I found out the basic things I needed and got started. It wasn't especially difficult though there were occasional hurdles. A lot of it was donated or found on CraigsList and a lot of the music library was borrowed from friends.

Judas: When we met Seamus, he already had a really good established collection of music and some equipment, but with the equipment we already had for our live shows, it allowed a whole new spectrum of possibilities for larger acts to do live performances on the air.

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Gavin: Being a streaming station that's 24/7, what did you need to do to get the stream working?

A dedicated computer, a website, a place to host the stream, a mixer for live shows, software, and music.

Judas: I have no fucking idea. You have to think happy thoughts and a little bit of pixie dust.

Gavin: What was it like first launching the station, and what was the response like during the first few weeks?

I didn't know if anyone was listening. I didn't have a whole lot of help with the station, and it was frustrating. It felt like an iPod on shuffle due to a lack of live content. In fact, I was about to turn it off and quit altogether when Cowboy Dusty, who hosts Cowboy Dusty's Metal Minute, contacted me about a song and told me how much he appreciated our station and that it was nice that there was some real music. I told him that that was awesome, but I was going to call it quits due to a lack of help. He ended up volunteering as a DJ and said he knew some people that might be down to help and that's where we stand today.

Judas: The first weeks after we got involved, it was rough because we didn't really know what we were doing. But it was actually kind of surprising, the reaction we got, because, one, all we had to do was tell people we were broadcasting and they would tune in, and two, we would just mention it casually to other people we were hanging out with or at a party with and they already knew the station. It helped to up the ante a little bit knowing that there were already fans.

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Gavin: How did you go about deciding what you would play during the day without talent?

It was the music that I liked, the music collection of friends and any local music I could get my hands on. Also, the occasional podcast.

Judas: Well, we grew up with such a lack of talent that it wasn't a decision that even needed to be made...

Gavin: What kind of challenge has it been balancing local with national music?

I don't think it's been much of a challenge. I just try to make sure our music rotation doesn't play the same 10-15 songs all the time, like mainstream radio. We also have an awesome request feature, so people can hear what they want to hear.

Brycen: I love my local music spotlight. There is so much great music of all genres being made in Utah. I once went to a show in San Francisco that was just a woman shaking a box of nails yelling into a microphone. I have yet to see a local band here that was anything but great, or that had some kind of pretentious genre and message that no one could comprehend.

Judas: A lot of these bands are from other states, but still local in their hometown. On that note, fuck mainstream radio because you're only going to hear the same things over and over again and I can't describe how priceless it is to tune in and hear a local band from 10 to 30 years ago and be able to request any of their songs.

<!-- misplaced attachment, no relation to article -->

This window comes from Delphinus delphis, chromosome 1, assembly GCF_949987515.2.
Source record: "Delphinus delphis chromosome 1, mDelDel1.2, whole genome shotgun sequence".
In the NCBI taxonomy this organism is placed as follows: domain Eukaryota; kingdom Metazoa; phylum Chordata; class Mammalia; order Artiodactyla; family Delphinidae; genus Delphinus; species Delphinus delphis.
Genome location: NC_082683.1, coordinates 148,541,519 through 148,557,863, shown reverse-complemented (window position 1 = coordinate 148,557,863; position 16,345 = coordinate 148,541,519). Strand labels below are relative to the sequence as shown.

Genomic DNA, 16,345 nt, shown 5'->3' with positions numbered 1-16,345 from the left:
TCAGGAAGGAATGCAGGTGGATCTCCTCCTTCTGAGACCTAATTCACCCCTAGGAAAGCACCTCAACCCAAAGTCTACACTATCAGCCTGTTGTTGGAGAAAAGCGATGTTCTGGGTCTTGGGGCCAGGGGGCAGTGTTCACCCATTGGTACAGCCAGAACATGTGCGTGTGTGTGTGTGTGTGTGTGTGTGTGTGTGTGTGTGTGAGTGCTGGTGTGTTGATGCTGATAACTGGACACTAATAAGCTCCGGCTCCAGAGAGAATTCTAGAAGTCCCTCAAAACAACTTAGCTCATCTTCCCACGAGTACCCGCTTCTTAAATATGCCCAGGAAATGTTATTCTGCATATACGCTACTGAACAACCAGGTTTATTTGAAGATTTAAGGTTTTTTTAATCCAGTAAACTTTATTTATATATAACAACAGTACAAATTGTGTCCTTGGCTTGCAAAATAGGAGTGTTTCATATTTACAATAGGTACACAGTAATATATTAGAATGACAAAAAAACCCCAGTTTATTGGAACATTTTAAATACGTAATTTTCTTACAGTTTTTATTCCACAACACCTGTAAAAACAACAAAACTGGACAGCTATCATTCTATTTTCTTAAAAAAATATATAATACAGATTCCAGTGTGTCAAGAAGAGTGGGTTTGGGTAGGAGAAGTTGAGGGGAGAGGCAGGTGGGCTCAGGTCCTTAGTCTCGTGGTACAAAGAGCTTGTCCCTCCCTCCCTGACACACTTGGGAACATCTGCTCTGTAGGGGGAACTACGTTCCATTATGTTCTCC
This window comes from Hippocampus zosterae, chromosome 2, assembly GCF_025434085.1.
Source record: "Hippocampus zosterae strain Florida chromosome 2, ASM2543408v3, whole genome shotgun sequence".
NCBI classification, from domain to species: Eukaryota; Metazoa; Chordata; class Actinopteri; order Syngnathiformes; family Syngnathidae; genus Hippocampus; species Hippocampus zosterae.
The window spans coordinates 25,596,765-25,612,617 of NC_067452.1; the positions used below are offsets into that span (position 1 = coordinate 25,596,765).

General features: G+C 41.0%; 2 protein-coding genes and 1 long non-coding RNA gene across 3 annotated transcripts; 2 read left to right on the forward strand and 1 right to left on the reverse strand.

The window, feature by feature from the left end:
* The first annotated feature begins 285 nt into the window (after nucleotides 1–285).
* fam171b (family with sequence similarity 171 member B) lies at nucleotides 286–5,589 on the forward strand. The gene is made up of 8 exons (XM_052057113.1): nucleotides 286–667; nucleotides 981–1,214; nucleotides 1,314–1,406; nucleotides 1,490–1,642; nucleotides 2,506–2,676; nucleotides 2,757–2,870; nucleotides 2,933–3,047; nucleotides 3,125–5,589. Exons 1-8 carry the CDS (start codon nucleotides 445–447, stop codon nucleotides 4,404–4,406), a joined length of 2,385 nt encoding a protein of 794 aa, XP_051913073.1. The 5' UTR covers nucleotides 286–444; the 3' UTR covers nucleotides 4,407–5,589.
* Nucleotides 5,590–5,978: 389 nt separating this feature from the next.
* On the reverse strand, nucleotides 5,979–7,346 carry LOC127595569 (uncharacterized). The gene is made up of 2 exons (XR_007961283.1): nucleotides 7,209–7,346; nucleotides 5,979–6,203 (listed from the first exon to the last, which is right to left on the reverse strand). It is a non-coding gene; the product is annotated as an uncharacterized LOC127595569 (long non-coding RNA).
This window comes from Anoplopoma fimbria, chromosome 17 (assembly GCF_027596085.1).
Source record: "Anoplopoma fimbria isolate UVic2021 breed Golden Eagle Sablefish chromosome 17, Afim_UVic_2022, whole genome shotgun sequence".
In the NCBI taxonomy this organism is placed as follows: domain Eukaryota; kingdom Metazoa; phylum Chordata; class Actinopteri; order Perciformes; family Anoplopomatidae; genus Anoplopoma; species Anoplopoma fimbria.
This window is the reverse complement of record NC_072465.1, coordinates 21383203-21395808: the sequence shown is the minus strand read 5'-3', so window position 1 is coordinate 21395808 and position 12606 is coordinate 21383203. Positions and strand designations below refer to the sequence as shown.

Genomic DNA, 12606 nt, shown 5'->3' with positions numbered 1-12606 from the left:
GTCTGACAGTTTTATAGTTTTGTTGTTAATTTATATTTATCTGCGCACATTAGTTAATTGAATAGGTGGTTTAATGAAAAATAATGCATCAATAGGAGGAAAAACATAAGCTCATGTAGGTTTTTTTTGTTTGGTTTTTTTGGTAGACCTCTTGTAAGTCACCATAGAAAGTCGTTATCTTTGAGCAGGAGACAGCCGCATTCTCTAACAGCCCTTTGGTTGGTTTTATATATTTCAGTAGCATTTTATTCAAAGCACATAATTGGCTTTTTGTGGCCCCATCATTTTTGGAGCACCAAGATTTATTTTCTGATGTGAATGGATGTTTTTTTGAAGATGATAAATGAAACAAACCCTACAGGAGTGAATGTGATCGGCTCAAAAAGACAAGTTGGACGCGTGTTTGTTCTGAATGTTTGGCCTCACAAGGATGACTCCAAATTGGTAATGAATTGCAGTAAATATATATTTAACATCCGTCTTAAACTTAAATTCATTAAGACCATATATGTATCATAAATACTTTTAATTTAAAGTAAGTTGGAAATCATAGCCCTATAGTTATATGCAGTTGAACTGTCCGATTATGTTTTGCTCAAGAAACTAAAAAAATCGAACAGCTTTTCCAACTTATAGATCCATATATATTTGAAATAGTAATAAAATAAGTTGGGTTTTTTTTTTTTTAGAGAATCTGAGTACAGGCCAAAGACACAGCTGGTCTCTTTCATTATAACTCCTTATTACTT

click to enlarge Ruckzuck, from MD.
  • Ruckzuck, from MD.

Gavin: What do you hope to accomplish with the station and where would you like to take it?

I would like to expose some of the most underexposed, unknown music I have ever experienced myself. There is just way too much music that goes unrecognized and I think more people need to hear it.

Seamus: I'd like to see Free Radio Provo contribute to the local scene and culture in a positive way and hopefully become a stopping point for any bands on their way through Utah.

Brycen: Ideally, to show the world that Provo/SLC is every bit the music haven that Nashville, NYC and LA are, if not more so. 

Gavin: For those looking to either take part in the broadcasts or help out in some way, what do they need to do?

Currently, we are looking for help with social media, photographing shows and performances, street team, finding new music, finding local music. Most importantly, though, we are looking to expand our on-air talent with more DJs. There is no need to come to the station or the studio to host a show. Anyone with the internet, computer, and a mic can host a show remotely. People can call us at 801-876-0854 or email us at Any local musicians can send their tracks to that address, as well, to be added to the rotation.

Judas: Sending bands our way. It doesn't matter if they are from Utah or Kalamazoo, just send bands our way.

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Gavin: What can we expect from all of you and the station headed into 2016?

You can expect me to offend people who are unwilling to think or laugh. I'm pretty much capable of anything. Radio is a new format for me, but Utah will dance and the earth will shake and we will drink the blood of our enemies with our friends.

Seamus: I don't know for sure, but I'd like to see a couple of new shows added, lots of new local music, and maybe some Free Radio Provo merchandise for sale on the website to help support future growth and endeavors for both the station and community.

Judas: We have a lot of ideas for future shows and future events. The beauty of all this is that we have talked about a lot of things that have become actually become a reality through this station. We might even be producing a fishing show, so we'll see, but I'm sure it will be intriguing for both the listener and us.